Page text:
- Why Carbon Credits For Forest Preservation May Be Worse Than Nothing
- Bill Moomaw speaks on “Forests and soils will determine our Future”
- Vote Solar report finds Gov. Cuomo’s 6-GW solar goal would create thousands of new jobs in New York
- Eversource’s Solar Suppression
- This Faith Leader Sees Climate Change as a Moral Emergency
- MLP Solar Rebate Program Launches
- DOER's 400 MW SMART program review
- In its own words: DOER always intended SREC I projects to be eligible beyond 40 quarters
- Shortchanged: DOER proposes to cut SREC I eligibility period for existing solar projects
- Students create film about fracked gas, get eye-opener on issue
Eversource’s solar suppression
I was disappointed to see the Recorder’s laudatory and rather
decontextualized appraisal of Eversource’s solar projects in this
week’s Monday Shorts (“Advancing solar,” 2/25).
While you mention Eversource’s reputation for foot dragging on many
private solar projects (and, I would add, on many community solar
projects as well), you appear to have accepted their corporate press
release at face value and failed to connect the dots for readers who
are unfamiliar with this issue.
It’s the distribution utilities (such as Eversource) that lobbied to have
a piece of the action in building out the alternative-energy
generation sector. It’s the distribution utilities that lobbied for
low caps on the total solar production to be built. And it’s the
distribution utilities that appear to be doing whatever they can to
ensure that as much as possible of the reduced capacity, given these
low caps, is composed of their own highly profitable projects.
Since these utilities are able to build their own projects with ease and
hold up any other project pretty much at will, and at many points
along the way, with no accountability mechanisms, we are left with
the proverbial fox guarding the hen house.
Such was the case here in Sunderland: the town’s own relatively modest
solar project was downsized and curtailed, after many delays, while
Eversource’s own larger solar field in Sunderland (near
Bub’sBar-B-Que on Route 116) sailed ahead without obstacle. Rather
than superficial coverage of the solar build-out in Massachusetts,
I’d like to see the Recorder do some deep digging that goes beyond
the utilities’ self congratulatory public relations.
I implore you to interview PV installers, developers, and array owners,
large and small, and gather the facts and information that will
expose this suppression and theft of the commonwealth’s solar power
Copyright © 2019 Greenfield Recorder 03/11/2019
March 11, 2019 1:58 pm (GMT +4:00)
ISO New England – Real Time Maps and Charts
Real Time Maps and Charts: https://www.iso-ne.com/isoexpress/
ISO New England is the independent, not-for-profit company authorized by the Federal Energy Regulatory Commission (FERC) to perform three critical, complex, interconnected roles for the region spanning Connecticut, Rhode Island, Massachusetts, Vermont, New Hampshire, and most of Maine. Together, these three responsibilities help protect the health of the region’s economy and the well-being of its people by ensuring the constant availability of competitively-priced wholesale electricity—today and for future generations.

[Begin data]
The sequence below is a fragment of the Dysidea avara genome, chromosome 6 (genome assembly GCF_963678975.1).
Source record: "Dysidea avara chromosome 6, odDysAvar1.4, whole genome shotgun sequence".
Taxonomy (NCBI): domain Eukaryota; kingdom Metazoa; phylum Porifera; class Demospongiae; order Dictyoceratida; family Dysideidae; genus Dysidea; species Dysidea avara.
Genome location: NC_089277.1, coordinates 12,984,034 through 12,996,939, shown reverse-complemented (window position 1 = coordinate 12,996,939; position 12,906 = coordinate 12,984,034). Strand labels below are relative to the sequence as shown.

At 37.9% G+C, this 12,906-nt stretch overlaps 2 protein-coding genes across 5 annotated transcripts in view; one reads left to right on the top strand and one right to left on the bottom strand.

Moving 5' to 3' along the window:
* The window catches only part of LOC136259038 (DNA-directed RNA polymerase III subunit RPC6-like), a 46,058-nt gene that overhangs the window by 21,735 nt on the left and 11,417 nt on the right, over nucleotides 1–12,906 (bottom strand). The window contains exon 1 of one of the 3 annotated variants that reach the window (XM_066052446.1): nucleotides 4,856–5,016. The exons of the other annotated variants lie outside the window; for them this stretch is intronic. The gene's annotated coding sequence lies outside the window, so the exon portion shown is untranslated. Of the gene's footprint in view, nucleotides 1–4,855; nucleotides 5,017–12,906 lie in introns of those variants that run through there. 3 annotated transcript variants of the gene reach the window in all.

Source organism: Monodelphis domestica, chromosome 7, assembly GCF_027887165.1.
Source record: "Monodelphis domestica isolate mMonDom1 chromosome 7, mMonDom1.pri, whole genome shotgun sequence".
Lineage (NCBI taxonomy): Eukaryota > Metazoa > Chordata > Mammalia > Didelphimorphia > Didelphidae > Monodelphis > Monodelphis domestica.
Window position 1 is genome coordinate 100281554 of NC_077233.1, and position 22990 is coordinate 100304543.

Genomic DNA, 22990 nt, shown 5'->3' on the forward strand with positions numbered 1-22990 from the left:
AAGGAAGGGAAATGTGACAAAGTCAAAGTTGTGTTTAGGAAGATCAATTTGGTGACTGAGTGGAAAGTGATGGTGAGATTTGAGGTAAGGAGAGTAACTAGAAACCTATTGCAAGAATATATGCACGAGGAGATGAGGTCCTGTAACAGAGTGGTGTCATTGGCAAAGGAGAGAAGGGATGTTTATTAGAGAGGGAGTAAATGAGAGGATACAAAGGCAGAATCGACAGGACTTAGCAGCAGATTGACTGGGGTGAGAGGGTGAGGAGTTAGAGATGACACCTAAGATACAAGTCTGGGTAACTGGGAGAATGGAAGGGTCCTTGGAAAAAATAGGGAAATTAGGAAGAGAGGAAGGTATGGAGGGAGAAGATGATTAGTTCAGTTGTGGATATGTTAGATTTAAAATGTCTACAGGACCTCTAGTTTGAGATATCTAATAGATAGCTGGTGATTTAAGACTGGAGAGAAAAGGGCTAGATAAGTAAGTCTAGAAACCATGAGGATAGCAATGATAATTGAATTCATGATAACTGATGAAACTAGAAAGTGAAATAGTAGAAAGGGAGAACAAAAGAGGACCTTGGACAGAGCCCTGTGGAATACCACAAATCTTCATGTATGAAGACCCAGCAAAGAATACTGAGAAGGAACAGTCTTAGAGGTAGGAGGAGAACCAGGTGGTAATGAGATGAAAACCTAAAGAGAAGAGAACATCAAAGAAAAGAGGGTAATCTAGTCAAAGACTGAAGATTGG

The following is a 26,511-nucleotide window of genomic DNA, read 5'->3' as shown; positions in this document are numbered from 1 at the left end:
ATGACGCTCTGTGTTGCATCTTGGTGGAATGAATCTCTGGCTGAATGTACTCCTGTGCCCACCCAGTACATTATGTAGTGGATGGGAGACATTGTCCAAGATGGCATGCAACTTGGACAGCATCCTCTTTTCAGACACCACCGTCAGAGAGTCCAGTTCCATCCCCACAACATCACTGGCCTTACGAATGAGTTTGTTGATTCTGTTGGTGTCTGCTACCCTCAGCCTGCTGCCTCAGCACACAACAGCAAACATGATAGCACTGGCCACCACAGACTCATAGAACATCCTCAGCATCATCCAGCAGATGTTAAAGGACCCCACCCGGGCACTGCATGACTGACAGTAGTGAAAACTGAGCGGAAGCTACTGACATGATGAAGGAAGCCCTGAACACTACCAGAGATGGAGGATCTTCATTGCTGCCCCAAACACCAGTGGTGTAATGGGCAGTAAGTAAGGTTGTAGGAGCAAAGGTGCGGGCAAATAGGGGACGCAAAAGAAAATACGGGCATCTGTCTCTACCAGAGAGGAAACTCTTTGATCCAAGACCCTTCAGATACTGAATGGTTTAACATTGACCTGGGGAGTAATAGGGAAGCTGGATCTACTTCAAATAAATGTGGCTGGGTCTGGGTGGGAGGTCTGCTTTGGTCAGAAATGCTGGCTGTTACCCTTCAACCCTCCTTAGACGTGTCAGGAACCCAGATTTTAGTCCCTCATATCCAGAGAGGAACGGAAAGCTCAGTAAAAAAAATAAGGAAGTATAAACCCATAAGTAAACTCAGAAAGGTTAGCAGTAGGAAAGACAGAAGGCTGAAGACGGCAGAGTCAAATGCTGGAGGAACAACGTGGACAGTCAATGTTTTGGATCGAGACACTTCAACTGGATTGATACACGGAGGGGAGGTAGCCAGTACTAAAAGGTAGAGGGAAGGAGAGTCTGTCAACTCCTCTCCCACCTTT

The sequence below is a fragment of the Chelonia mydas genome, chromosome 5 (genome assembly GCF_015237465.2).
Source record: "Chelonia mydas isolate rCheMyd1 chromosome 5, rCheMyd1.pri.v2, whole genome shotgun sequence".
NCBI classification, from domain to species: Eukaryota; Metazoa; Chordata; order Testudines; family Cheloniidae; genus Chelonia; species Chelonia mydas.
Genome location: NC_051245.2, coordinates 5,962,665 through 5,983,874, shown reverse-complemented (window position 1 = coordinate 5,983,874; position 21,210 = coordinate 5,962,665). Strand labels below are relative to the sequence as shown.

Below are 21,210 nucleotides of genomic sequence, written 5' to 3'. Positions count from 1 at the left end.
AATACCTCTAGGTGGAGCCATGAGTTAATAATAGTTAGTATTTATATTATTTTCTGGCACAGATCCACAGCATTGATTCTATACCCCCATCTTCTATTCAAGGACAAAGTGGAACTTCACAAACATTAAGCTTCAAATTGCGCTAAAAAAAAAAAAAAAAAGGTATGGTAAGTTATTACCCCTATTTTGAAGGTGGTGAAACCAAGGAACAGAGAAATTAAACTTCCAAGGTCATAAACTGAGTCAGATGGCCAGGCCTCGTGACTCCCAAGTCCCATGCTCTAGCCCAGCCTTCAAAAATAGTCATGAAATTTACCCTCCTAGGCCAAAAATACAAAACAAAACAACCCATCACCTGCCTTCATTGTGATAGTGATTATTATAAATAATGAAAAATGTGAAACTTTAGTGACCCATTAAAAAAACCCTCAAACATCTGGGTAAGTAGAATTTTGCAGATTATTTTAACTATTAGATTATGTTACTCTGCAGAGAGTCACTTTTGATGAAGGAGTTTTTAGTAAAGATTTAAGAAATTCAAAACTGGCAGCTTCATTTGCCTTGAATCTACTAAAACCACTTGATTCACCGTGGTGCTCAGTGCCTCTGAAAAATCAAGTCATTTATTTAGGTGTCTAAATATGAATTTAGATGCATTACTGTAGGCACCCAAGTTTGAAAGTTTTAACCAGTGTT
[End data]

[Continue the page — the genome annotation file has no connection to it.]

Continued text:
Electrify America launches “Jetstones” ad campaign
Electrify America 350 kw chargers at Home Depot in Chicopee, Mass.
If regular automakers aren’t advertising their electric cars well enough, maybe purveyors of electric-car infrastructure can fill in the gaps.
Electrify America, VW’s court-mandated effort to build a nationwide DC fast-charge network, is launching its first ad campaign Monday on behalf of all electric cars.
Called the “Jetstones,” the ad campaign contrasts the stone-age Flintstones cartoon characters with the futuristic family in the (now almost equally old) Jetsons cartoon.
The Flintstones character, wearing a full beard and plaid shirt, pulls up to a stoplight in an aging Subaru Outback, painted orange to evoke Fred Flintstone’s stone-wheeled, foot powered car. On the back is a “Planet hugger” bumper sticker.
Next to him pulls the same actor, beard shaven, looking freshly rested, in a Chevy Bolt EV.
As the Flintstones theme song switches over to the Jetsons’, “George Jetson” dashes silently off, leaving Fred Flintstone, feet firmly planted inside the car on the pedals, stuck dopily at the stoplight.
The narrator intones: “With instant acceleration, electric cars are more fun to drive, and more affordable than ever.”
Since VW is required to make its Electrify America efforts brand-independent to spread electric cars, the company shows electric models from six automakers at the end of the clip: the Chevy Bolt EV, the BMW i3, the VW e-Golf, the Honda Clarity Electric, and the Nissan Leaf driving off into the sunset.
In between, as the ad talks about electric-car affordability, it shows the Hyundai Ioniq Electric at an Electrify America DC fast-charge station.
IHS Markit tallies 46 plug-in models on the market now, and says that number will rise to 70 models by 2020 and 258 by 2025, which may represent the majority of the car market.
In conjunction with the new ads Electrify America is launching a website, www.plugintothepresent.com, that promotes electric cars as affordable, with longer ranges of about 250 miles, and that ultra-fast 350-kw DC fast chargers will replenish batteries nearly as quickly as fuel from a pump. Electrify America is already installing such chargers.